Health Marketers Challenges with an Ageing Population

17/02/17

The world’s population is ageing; almost every country is experiencing growth in the number of older individuals, due to developments in medical care and longer life expectancy.

According to the UN’s population division, the number of people over 65 has more than tripled since 1950 and will almost triple again by 2050. Health trends among the elderly are mixed: while mild disability and chronic diseases are decreasing in some countries, this is increasing in others which is causing the demand for health services to grow.

Figure 1 shows the projected number of people aged 65 and over in England by age group, 2015/16 to 2035/36.

Population graph

Source: Office for National Statistics (2016)

What does this mean for marketeers?

Healthcare marketeers cannot afford to ignore these demographic trends. The medical sector must understand the consumption needs of ageing people and how the market will respond to various marketing activities, as they are becoming one of the most powerful consumer groups. Ways of targeting may consequently have to change since an ageing population may impact the nature of the skills and services provided, along with the settings in which this care is provided. The key findings are as follows:

Additional services

Older adults consume a disproportionately large share of healthcare services due to the rise of chronic conditions as they age, while at the same time placing a strain on resources.

The healthcare system needs to prepare for these incidences by ensuring additional resources and service innovation are available to deliver the long-term care and chronic services required to meet demand. There has already been plans under the Sustainability and Transformation Plans (STPs) to remodel health services in order to reduce patient’s reliance on hospitals. The key part of the scheme has been to expand primary services and care into integrated hubs, staffed by GPs and nurses, teams will also carry out home visits for increased flexibility.

Healthcare providers are starting to take a multidisciplinary approach to ensure patients are receiving better case management. Nonetheless, there also needs to be a focus on providing preventive care versus reactive care to limit the number of people being seen, meaning less strain on resources.

Increase marketing expenditure

According to Modern Health Care, more than two-thirds of health systems expect their marketing departments to spend more time and resources influencing patient behaviour over the next few years. As the demand for health services increases, marketeers are spending more on marketing to send targeted messages to consumers. Consumers feel strongly about their choices in healthcare, and they are now being given broader choices. Even now, pharmaceutical companies are using both traditional and digital media channels to reach patients and consumers of older age groups.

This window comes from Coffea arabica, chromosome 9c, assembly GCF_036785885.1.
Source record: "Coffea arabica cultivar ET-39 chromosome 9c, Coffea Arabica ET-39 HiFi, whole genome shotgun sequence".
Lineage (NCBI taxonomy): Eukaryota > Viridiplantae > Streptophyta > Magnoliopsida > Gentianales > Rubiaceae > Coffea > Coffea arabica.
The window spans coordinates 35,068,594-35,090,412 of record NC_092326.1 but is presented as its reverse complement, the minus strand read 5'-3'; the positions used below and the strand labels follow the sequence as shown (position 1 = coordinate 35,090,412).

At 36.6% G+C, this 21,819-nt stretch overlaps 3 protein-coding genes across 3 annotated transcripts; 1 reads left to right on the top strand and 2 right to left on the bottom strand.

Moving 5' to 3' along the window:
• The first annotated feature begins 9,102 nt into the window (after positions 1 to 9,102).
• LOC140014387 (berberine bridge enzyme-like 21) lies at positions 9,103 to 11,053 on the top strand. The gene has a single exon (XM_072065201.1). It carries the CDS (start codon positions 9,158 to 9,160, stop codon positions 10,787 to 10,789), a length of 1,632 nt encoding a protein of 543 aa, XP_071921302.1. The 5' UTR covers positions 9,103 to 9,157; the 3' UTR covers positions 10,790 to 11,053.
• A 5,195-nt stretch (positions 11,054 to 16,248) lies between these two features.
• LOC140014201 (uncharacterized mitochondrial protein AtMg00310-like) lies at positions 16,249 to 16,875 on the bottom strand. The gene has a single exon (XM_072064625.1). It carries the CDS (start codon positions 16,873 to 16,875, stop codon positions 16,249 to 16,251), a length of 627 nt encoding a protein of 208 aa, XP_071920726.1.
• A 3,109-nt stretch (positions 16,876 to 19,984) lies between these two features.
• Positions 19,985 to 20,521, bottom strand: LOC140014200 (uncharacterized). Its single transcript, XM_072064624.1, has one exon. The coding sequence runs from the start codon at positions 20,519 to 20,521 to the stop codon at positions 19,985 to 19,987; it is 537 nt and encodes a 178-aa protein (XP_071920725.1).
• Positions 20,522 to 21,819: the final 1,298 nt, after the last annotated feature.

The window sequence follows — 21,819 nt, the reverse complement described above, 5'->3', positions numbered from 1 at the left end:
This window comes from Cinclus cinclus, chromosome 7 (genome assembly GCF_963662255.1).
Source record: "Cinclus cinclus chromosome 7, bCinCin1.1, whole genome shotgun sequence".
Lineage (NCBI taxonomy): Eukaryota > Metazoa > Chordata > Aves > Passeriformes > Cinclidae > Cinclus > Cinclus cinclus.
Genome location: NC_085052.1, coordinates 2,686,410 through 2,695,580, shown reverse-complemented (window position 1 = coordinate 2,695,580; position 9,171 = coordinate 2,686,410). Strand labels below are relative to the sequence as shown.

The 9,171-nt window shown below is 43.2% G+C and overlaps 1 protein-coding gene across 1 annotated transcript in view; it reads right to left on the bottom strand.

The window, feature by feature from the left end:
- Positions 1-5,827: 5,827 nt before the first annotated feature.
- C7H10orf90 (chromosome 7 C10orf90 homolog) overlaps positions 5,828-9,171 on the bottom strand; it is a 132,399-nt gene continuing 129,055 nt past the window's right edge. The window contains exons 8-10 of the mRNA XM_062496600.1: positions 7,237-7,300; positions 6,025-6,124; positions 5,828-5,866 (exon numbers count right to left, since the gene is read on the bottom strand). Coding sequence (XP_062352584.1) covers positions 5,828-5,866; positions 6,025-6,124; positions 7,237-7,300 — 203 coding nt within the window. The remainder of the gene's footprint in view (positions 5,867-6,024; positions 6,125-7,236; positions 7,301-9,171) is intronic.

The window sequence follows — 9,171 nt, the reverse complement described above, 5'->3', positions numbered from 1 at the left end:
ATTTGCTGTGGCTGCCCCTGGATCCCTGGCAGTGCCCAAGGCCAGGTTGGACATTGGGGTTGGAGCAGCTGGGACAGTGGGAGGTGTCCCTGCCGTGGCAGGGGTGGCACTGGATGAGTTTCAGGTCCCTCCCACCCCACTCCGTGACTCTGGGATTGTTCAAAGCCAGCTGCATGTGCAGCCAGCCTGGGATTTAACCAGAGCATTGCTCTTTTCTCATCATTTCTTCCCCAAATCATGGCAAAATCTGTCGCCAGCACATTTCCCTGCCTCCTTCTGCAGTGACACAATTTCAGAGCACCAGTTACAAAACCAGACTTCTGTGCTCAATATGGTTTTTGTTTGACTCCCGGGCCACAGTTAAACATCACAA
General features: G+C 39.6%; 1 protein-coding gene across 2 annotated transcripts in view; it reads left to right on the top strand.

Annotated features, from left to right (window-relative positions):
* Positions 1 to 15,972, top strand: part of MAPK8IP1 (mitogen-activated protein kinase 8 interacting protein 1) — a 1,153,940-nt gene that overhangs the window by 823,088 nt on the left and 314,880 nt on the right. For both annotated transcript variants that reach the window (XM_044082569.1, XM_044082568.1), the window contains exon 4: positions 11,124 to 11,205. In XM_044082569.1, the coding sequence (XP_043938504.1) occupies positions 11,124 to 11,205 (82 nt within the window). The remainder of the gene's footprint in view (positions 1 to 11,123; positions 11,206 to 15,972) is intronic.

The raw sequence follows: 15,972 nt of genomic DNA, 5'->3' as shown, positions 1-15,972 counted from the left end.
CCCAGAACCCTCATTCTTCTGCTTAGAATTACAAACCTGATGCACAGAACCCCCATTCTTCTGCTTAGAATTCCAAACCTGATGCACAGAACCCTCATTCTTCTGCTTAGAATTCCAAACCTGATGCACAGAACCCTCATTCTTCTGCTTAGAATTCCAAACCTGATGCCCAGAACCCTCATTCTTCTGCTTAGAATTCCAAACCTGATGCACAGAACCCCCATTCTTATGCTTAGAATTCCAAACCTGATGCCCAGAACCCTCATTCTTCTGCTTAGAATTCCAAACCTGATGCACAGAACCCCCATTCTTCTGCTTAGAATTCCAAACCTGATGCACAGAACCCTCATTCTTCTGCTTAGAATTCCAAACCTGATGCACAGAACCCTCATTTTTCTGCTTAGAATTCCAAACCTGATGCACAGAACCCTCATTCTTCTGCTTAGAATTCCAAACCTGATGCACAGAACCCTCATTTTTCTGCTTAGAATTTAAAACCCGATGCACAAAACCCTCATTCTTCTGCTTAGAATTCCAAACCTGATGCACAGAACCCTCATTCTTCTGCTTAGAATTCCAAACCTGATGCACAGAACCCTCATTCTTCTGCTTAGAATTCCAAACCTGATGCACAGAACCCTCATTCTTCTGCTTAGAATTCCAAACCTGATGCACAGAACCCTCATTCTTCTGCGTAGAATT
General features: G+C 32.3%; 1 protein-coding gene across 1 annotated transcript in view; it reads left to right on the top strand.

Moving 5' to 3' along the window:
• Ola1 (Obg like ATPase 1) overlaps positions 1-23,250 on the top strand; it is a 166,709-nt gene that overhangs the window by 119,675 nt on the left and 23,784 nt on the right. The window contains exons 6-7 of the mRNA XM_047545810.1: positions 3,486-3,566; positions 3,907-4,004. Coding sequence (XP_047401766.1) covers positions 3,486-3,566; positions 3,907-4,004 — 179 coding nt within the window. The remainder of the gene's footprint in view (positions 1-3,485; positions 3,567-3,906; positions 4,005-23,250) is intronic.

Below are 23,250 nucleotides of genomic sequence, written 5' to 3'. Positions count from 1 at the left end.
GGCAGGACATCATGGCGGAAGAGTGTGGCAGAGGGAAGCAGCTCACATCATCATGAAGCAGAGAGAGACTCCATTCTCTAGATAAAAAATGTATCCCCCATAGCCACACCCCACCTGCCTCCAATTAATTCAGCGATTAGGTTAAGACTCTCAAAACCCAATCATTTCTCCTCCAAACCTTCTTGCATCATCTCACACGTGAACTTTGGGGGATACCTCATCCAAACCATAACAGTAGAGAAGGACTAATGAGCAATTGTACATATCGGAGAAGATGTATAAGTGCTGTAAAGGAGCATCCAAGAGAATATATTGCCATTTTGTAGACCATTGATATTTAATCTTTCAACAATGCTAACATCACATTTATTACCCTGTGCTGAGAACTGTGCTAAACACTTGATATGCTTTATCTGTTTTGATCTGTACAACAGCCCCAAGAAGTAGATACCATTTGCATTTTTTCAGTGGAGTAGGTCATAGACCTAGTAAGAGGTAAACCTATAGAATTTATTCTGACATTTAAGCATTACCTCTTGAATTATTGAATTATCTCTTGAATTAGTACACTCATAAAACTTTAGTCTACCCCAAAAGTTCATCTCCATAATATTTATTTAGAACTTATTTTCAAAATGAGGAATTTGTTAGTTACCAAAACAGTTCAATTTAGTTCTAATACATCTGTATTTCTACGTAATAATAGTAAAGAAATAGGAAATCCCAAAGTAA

Better Education and Greater Socioeconomic Resources

Many older adults are now better educated than previous generations and have greater access to information and socioeconomic resources. The more educated a patient, the higher their expectations. For healthcare marketeers, this means making themselves stand out amongst the choices that consumers come across. Their brand story must validate the integrity of the care provided, as well as offering a personal touch. Even in large medical firms, there must be brand consistency throughout, from staff training through to their marketing collateral to ensure brand integrity and ongoing success.

Better technology

New models of care will be developed and modified to serve older adults. The demand for better service and clinical techniques are prompting pharmaceutical firms to develop new drugs at high speed. Medical device manufacturers are also unveiling better technology to keep patients healthy and to improve both patient outcomes and continuity of care.

Accordingly, marketing must inspire confidence and unify the messages to communicate these new drugs and technology. Furthermore, hospitals and medical companies need to stay on top of the latest tech trends and incorporate them into patient treatment, especially as quality of care becomes more crucial to profitability and survival.

The expected growth of an ageing population will clearly impact the health sector in various ways, especially in terms of marketing. If you want help in building, refreshing or simply marketing your healthcare brand, then please contact Speed Agency today.